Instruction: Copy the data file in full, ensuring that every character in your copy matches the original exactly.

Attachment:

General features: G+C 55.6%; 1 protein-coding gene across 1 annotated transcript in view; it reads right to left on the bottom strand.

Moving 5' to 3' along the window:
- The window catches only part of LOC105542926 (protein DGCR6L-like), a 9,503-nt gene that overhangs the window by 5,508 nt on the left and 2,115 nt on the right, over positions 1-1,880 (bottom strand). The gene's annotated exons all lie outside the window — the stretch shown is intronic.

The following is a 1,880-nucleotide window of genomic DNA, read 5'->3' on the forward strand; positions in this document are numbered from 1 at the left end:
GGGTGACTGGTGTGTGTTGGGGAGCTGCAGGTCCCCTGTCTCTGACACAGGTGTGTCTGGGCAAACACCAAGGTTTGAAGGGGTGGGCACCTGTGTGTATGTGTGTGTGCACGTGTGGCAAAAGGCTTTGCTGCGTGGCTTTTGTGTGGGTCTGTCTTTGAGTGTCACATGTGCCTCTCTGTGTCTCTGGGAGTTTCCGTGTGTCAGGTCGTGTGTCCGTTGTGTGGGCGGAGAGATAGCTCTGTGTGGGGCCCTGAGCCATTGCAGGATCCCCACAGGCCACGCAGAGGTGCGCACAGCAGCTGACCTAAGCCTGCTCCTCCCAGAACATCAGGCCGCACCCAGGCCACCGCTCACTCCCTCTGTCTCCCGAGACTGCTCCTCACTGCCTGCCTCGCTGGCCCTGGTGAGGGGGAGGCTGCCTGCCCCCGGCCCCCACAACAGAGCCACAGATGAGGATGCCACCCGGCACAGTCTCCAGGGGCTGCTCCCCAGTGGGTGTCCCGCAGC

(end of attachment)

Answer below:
General features: G+C 55.6%; 1 protein-coding gene across 1 annotated transcript in view; it reads right to left on the bottom strand.

Moving 5' to 3' along the window:
- The window catches only part of LOC105542926 (protein DGCR6L-like), a 9,503-nt gene that overhangs the window by 5,508 nt on the left and 2,115 nt on the right, over positions 1-1,880 (bottom strand). The gene's annotated exons all lie outside the window — the stretch shown is intronic.

The following is a 1,880-nucleotide window of genomic DNA, read 5'->3' on the forward strand; positions in this document are numbered from 1 at the left end:
GGGTGACTGGTGTGTGTTGGGGAGCTGCAGGTCCCCTGTCTCTGACACAGGTGTGTCTGGGCAAACACCAAGGTTTGAAGGGGTGGGCACCTGTGTGTATGTGTGTGTGCACGTGTGGCAAAAGGCTTTGCTGCGTGGCTTTTGTGTGGGTCTGTCTTTGAGTGTCACATGTGCCTCTCTGTGTCTCTGGGAGTTTCCGTGTGTCAGGTCGTGTGTCCGTTGTGTGGGCGGAGAGATAGCTCTGTGTGGGGCCCTGAGCCATTGCAGGATCCCCACAGGCCACGCAGAGGTGCGCACAGCAGCTGACCTAAGCCTGCTCCTCCCAGAACATCAGGCCGCACCCAGGCCACCGCTCACTCCCTCTGTCTCCCGAGACTGCTCCTCACTGCCTGCCTCGCTGGCCCTGGTGAGGGGGAGGCTGCCTGCCCCCGGCCCCCACAACAGAGCCACAGATGAGGATGCCACCCGGCACAGTCTCCAGGGGCTGCTCCCCAGTGGGTGTCCCGCAGC